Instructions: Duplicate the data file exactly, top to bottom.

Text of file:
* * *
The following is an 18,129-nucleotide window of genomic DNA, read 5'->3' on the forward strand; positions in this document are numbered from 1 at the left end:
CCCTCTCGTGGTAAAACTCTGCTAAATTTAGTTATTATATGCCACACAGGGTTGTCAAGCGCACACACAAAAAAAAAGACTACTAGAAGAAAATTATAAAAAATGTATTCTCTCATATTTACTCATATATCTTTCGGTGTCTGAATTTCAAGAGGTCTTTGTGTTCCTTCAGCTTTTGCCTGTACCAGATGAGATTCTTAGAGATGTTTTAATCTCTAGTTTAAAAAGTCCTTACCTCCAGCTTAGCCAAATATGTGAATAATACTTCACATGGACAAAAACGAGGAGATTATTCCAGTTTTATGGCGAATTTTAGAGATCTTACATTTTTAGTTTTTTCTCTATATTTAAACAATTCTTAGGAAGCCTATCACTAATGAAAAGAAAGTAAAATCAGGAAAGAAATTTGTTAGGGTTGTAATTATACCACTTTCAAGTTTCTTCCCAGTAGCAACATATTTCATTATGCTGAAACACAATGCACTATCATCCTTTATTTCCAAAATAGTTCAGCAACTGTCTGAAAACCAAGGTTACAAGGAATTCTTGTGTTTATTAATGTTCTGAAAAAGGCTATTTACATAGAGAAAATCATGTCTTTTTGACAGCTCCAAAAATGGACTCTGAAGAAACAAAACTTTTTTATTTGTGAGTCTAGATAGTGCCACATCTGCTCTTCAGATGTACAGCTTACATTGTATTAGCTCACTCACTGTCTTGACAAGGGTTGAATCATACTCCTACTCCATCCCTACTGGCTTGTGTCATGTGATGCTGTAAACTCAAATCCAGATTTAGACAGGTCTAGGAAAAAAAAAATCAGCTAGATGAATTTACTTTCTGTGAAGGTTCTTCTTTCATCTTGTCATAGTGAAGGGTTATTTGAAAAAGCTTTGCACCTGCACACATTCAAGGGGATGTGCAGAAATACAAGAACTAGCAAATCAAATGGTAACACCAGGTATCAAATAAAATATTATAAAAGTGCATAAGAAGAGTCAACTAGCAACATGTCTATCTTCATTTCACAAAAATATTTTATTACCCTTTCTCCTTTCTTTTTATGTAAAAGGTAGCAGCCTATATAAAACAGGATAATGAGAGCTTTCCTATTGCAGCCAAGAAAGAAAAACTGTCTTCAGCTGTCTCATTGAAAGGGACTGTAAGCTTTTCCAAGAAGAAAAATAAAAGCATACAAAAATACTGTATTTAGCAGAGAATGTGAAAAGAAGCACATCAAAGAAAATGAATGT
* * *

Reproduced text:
The following is an 18,129-nucleotide window of genomic DNA, read 5'->3' on the forward strand; positions in this document are numbered from 1 at the left end:
CCCTCTCGTGGTAAAACTCTGCTAAATTTAGTTATTATATGCCACACAGGGTTGTCAAGCGCACACACAAAAAAAAAGACTACTAGAAGAAAATTATAAAAAATGTATTCTCTCATATTTACTCATATATCTTTCGGTGTCTGAATTTCAAGAGGTCTTTGTGTTCCTTCAGCTTTTGCCTGTACCAGATGAGATTCTTAGAGATGTTTTAATCTCTAGTTTAAAAAGTCCTTACCTCCAGCTTAGCCAAATATGTGAATAATACTTCACATGGACAAAAACGAGGAGATTATTCCAGTTTTATGGCGAATTTTAGAGATCTTACATTTTTAGTTTTTTCTCTATATTTAAACAATTCTTAGGAAGCCTATCACTAATGAAAAGAAAGTAAAATCAGGAAAGAAATTTGTTAGGGTTGTAATTATACCACTTTCAAGTTTCTTCCCAGTAGCAACATATTTCATTATGCTGAAACACAATGCACTATCATCCTTTATTTCCAAAATAGTTCAGCAACTGTCTGAAAACCAAGGTTACAAGGAATTCTTGTGTTTATTAATGTTCTGAAAAAGGCTATTTACATAGAGAAAATCATGTCTTTTTGACAGCTCCAAAAATGGACTCTGAAGAAACAAAACTTTTTTATTTGTGAGTCTAGATAGTGCCACATCTGCTCTTCAGATGTACAGCTTACATTGTATTAGCTCACTCACTGTCTTGACAAGGGTTGAATCATACTCCTACTCCATCCCTACTGGCTTGTGTCATGTGATGCTGTAAACTCAAATCCAGATTTAGACAGGTCTAGGAAAAAAAAAATCAGCTAGATGAATTTACTTTCTGTGAAGGTTCTTCTTTCATCTTGTCATAGTGAAGGGTTATTTGAAAAAGCTTTGCACCTGCACACATTCAAGGGGATGTGCAGAAATACAAGAACTAGCAAATCAAATGGTAACACCAGGTATCAAATAAAATATTATAAAAGTGCATAAGAAGAGTCAACTAGCAACATGTCTATCTTCATTTCACAAAAATATTTTATTACCCTTTCTCCTTTCTTTTTATGTAAAAGGTAGCAGCCTATATAAAACAGGATAATGAGAGCTTTCCTATTGCAGCCAAGAAAGAAAAACTGTCTTCAGCTGTCTCATTGAAAGGGACTGTAAGCTTTTCCAAGAAGAAAAATAAAAGCATACAAAAATACTGTATTTAGCAGAGAATGTGAAAAGAAGCACATCAAAGAAAATGAATGT